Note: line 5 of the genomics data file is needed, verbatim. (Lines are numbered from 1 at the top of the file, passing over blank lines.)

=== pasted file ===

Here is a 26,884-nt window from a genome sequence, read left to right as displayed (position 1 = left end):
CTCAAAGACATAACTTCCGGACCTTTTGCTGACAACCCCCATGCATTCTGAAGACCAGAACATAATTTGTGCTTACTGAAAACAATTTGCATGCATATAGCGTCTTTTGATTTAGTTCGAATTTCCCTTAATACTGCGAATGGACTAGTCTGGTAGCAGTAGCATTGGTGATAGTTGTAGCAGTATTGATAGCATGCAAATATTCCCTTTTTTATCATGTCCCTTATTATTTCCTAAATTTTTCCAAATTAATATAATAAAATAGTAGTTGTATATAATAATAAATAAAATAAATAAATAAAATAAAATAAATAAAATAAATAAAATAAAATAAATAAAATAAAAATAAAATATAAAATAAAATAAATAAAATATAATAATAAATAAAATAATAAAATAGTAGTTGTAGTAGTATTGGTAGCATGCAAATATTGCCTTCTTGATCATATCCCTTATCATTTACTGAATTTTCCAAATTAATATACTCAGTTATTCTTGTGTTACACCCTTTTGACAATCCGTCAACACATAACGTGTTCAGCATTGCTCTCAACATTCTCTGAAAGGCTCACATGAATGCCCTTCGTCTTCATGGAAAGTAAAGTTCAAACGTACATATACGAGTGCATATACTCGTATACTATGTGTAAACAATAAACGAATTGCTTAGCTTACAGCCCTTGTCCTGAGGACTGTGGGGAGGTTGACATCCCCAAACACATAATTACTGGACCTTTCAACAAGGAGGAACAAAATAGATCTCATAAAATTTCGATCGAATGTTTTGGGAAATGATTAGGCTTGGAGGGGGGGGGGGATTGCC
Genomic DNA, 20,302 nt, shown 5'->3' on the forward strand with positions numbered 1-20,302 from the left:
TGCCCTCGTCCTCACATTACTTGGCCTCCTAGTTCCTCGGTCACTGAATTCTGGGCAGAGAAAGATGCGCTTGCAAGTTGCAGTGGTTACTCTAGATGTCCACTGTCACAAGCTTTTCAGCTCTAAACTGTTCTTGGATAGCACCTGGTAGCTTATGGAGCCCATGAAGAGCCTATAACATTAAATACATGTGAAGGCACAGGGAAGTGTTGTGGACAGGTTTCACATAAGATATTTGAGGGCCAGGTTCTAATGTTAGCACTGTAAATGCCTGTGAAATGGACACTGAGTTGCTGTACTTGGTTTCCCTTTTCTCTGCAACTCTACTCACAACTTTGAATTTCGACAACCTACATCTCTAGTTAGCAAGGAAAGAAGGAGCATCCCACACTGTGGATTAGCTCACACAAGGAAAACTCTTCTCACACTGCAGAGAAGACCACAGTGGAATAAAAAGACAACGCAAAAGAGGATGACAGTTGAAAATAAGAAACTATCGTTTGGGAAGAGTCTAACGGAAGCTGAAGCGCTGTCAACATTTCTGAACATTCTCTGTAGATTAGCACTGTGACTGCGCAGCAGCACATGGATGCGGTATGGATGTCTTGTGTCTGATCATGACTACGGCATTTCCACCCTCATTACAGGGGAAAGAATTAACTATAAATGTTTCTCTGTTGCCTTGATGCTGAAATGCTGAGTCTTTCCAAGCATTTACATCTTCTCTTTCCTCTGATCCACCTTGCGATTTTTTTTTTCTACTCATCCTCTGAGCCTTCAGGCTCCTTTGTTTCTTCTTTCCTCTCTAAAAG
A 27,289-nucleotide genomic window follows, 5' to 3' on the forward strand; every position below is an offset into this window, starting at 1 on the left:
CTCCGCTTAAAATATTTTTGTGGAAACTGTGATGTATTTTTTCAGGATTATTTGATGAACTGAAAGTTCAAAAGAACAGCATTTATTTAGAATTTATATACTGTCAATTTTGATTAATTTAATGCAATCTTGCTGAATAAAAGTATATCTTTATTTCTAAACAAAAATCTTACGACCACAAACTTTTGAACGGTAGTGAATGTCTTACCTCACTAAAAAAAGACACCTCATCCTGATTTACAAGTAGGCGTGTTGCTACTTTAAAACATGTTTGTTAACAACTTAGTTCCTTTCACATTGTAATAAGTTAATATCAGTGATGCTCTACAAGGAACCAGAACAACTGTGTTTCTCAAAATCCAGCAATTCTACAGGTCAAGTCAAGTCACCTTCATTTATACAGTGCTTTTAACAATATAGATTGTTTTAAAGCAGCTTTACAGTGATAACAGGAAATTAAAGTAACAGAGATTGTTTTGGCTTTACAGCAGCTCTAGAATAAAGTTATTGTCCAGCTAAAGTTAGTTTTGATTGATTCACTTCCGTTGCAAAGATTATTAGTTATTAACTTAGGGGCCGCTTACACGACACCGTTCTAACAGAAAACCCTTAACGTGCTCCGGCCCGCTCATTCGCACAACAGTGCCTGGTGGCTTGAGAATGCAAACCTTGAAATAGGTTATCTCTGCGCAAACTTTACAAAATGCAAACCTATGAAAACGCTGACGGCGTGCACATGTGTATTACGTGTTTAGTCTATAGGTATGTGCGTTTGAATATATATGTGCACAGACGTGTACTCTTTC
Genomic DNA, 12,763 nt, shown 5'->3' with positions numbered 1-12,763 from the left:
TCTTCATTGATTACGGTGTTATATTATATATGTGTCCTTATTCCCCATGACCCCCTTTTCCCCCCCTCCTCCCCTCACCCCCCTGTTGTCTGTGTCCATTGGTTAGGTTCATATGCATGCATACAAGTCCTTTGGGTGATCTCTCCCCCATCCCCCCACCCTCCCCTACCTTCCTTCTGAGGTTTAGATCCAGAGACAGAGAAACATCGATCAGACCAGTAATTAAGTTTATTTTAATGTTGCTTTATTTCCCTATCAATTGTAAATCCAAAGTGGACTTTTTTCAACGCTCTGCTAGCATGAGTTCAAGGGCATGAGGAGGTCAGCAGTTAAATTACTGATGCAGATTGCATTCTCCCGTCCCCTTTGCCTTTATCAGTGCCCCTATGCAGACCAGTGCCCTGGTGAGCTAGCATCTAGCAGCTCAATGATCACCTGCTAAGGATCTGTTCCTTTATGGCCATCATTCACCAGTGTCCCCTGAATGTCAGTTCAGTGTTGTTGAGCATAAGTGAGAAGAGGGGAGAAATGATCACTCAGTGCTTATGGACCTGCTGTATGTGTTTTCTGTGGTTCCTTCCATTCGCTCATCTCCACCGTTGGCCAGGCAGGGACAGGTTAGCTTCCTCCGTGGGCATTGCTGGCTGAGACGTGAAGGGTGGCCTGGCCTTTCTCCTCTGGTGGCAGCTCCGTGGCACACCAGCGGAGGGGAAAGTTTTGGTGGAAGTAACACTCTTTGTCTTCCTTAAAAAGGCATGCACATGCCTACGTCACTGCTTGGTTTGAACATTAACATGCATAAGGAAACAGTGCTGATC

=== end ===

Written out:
A 27,289-nucleotide genomic window follows, 5' to 3' on the forward strand; every position below is an offset into this window, starting at 1 on the left: